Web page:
Anyone can publish on Medium per our Policies, but we don’t fact-check every story. For more info about the coronavirus, see

Parents: What’s on Your To-DON’T List?

It’s OK to admit you can’t, even won’t do all the things. It’s time to DON’T more of those things.

Gina Gallois
Nov 6, 2019 · 6 min read
Photo by ymgerman from Getty Images Pro. Image altered using Canva Pro.

I just read the most incredible motivational article! And let me tell you, it was not the traditional motivational drivel that you’re usually click-baited into reading.

No, this little nugget of self-help gold is the real deal — and it’s hilarious. It’s called “Every woman has an ‘I Don’t’ list. And it’s about time we shared them.

I could not agree more that women in general need to add to their “I Don’t” list, but what I found as I thought about what would be on my list, is that the majority of things I don’t do (or wish I didn’t) are more parenting related than just woman related.

Sure, I work at home and a large part of that work is unpaid work related to my children and household. My husband is able to work (has to work) the paid job he does thanks to the unpaid work I do. Without this arrangement, we could not possibly live the way we do, with me able to cook and take care of the day-to-day at home.

As a woman, mother, wife, human, and parent, the pressures I feel — whether real, imagined, socially, or self-imposed — cause real stress in my life. So, I now consider it my duty to spread the gospel of “I Don’t” that Holly Wainwright has brilliantly and thoughtfully created for us.

Personally, when I’m weighing the pros and cons of doing a particular thing, I like to ask myself what the time spent will get me in return. For instance, the time spent reading to my children has huge, undeniable returns for them and me, so that will always be a big YES. However, creating fantasical lunchscapes in their lunches for school will probably never happen because, well, I think that one kinda goes without saying…

We can’t get our time back, folks! So unless I enjoy a thing and get something out of it for myself and/or my family — it’s going straight to the top of my to-don’t list.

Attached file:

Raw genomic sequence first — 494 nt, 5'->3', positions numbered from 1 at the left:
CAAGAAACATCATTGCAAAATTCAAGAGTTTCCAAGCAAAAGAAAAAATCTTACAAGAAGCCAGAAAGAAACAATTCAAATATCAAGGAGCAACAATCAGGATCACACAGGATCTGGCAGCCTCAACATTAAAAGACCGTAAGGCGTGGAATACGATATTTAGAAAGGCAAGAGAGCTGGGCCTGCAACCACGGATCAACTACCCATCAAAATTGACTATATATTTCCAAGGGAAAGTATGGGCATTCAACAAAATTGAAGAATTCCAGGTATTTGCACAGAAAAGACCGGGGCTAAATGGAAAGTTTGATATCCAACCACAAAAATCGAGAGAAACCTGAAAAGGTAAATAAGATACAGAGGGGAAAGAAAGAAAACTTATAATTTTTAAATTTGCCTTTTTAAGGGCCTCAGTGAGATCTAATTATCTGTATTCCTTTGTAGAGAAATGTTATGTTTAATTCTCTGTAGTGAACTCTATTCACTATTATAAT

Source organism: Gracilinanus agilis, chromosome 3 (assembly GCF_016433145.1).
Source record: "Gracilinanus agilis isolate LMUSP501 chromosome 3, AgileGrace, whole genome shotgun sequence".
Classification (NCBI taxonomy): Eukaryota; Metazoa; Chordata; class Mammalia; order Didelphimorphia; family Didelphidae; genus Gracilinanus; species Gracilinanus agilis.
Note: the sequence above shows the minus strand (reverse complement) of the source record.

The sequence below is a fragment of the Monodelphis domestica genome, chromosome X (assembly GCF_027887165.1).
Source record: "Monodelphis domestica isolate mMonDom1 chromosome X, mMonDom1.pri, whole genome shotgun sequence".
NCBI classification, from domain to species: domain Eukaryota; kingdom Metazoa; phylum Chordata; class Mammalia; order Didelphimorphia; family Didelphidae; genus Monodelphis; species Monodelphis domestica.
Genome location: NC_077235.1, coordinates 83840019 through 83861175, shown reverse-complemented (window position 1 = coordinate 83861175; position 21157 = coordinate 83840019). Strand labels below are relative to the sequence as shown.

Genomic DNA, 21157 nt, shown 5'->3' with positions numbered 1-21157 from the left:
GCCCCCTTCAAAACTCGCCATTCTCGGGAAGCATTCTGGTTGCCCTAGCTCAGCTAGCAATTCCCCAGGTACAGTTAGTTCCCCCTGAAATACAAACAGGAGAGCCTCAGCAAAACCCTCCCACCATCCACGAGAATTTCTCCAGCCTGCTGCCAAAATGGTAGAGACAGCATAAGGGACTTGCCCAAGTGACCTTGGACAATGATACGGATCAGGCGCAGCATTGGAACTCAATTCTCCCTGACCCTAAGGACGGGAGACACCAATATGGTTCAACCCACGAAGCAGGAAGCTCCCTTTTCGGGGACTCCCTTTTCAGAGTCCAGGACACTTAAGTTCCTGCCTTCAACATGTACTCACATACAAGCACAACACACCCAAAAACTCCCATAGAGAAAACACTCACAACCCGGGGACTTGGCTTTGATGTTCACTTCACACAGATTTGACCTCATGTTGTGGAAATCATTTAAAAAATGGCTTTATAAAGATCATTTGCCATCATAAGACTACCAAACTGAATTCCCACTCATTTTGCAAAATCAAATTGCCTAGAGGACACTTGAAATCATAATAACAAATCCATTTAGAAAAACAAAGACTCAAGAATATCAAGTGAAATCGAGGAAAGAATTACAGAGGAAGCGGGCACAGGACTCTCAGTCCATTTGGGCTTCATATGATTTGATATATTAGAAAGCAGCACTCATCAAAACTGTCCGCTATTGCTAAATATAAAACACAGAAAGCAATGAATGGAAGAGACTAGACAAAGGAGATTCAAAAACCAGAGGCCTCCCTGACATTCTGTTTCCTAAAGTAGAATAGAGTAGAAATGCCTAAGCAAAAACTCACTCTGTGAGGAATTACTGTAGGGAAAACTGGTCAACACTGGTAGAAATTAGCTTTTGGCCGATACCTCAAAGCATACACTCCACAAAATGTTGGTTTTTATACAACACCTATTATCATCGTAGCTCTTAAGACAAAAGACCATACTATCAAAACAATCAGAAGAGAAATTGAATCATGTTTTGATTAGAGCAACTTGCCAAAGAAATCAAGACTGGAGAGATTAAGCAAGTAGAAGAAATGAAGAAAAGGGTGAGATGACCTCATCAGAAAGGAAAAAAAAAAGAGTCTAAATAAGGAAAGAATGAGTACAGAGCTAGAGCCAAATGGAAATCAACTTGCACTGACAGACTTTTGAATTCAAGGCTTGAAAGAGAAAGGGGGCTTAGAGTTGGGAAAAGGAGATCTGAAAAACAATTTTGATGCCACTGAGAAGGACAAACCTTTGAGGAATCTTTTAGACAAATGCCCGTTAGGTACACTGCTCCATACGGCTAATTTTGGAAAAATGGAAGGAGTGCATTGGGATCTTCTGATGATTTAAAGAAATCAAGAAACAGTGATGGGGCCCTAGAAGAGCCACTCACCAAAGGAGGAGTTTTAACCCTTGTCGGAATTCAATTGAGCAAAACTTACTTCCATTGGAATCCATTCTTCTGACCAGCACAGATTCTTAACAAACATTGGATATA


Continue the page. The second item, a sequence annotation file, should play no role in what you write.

Here’s my non-exhaustive TO-DON’T list, for your perusal, inspiration, entertainment, ridicule, judgement, whatever you feel like you need to do with it. But really, the less parent-shaming, the better.

My Parental To-Don’t list:

  • Iron — unless I’m sewing, otherwise, I don’t even consider buying clothes that need to be ironed.
  • Play personal chef — I prepare large batches of almost everything I serve to make sure there are leftovers for lunches and to cook less often. There is no à la carte menu at my house and everyone eats the same thing or they don’t eat. Luckily, my children have done well with this philosophy from their first bites of solid foods.
  • Make everything a magical experience for my kids — I believe in finding the magic in everyday experiences instead.
  • Want a dog — Yeah, I know. But I don’t want to do the things required to keep a dog happy and healthy, so, NO.
  • Bathe my kids every day — I like to think of it as cultivating their immune systems, not being totally, inexcusably lazy and forgetful. My son’s twice weekly showers are scheduled on the calendar so we don’t forget and let weeks go by on accident.
  • Encourage participation in ALL the activities — Extra-curriculars are great, but two is my max at one time. One is fine with me. I believe in free play and boredom.
  • Clean very much — Would I like a cleaner house? Yes. Do I have other higher priorities? Also yes.
  • Care if the house is messy — It is. Could I declutter all day every day? Indeed, I could. Would it make any difference? Nope.